Shifting Global Exposures to Poly- and Perfluoroalkyl Substances (PFASs) Evident in Longitudinal Birth Cohorts from a Seafood-Consuming Population

Clifton Dassuncao, Xindi C Hu, Flemming Nielsen, Pál Weihe, Philippe Grandjean, Elsie M Sunderland

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Rapid declines in legacy poly- and perfluoroalkyl substances (PFASs) have been reported in human populations globally following changes in production since 2000. However, changes in exposure sources are not well understood. Here, we report serum concentrations of 19 PFASs (∑19PFAS) measured in children between 1993 and 2012 from a North Atlantic fishing community (Faroe Islands). Median ∑19PFAS concentrations in children (ages 5-13 years) peaked in 2000 (47.7 ng mL-1) and declined significantly by 14.4% year-1until 2012. Principal component analysis (PCA) identified two groups of PFASs that likely reflect exposures from diverse consumer products and a third group that consisted of perfluorocarboxylic acids (PFCAs) with nine or more carbons (C ≥ 9). These C ≥ 9 PFASs are strongly associated with mercury in children's hair, a well-established proxy for seafood consumption, especially perfluoroundecanoic acid (PFUnDA, r = 0.72). Toxicokinetic modeling shows PFAS exposures from seafood have become increasingly important (53% of perfluorooctanesulfonate, PFOS, in 2012), despite a decline in whale consumption in recent years. We infer that even in a major seafood-consuming population, declines in legacy PFAS exposure after 2000 were achieved by the rapid phase out of PFOS and its precursors in consumer products. These results emphasize the importance of better understanding exposures to replacement PFASs in these sources.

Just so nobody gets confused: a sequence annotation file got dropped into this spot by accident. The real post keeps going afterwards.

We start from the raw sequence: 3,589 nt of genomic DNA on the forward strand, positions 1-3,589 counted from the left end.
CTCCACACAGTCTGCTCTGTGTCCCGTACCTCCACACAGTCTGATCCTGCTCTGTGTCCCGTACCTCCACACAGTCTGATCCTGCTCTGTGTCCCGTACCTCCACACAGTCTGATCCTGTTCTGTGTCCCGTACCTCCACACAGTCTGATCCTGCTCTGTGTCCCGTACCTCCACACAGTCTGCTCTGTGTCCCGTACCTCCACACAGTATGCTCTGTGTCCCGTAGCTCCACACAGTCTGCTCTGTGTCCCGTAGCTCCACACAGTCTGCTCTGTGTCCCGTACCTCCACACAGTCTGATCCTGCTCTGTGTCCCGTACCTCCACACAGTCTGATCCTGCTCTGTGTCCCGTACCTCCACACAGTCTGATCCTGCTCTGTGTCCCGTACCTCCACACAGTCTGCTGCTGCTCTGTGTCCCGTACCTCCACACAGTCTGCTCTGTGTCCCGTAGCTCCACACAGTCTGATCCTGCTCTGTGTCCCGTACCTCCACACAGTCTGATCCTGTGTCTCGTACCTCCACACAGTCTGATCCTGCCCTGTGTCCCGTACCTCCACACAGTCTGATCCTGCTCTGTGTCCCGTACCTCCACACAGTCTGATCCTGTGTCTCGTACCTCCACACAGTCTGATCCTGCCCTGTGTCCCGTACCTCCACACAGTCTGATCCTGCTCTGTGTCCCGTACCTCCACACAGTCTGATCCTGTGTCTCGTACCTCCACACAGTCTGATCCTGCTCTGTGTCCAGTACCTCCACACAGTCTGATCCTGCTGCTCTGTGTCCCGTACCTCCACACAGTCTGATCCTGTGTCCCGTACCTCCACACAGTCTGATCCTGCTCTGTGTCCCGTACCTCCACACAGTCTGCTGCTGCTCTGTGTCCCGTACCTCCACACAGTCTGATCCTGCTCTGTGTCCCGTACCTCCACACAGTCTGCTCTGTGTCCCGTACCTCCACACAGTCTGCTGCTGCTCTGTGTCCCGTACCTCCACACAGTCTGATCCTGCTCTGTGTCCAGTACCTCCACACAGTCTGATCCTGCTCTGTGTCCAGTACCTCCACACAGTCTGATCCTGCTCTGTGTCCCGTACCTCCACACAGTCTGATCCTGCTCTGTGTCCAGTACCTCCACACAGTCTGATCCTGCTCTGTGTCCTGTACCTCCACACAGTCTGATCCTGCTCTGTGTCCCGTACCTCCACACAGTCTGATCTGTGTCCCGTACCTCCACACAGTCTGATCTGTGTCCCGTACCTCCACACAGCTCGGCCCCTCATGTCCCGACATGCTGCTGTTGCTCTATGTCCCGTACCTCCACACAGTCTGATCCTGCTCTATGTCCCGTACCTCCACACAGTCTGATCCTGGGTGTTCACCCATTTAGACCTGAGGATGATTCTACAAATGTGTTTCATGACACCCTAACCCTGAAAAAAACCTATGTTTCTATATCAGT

Original languageEnglish
JournalEnvironmental Science & Technology (Washington)
Issue number6
Pages (from-to)3738–3747
Publication statusPublished - 2018



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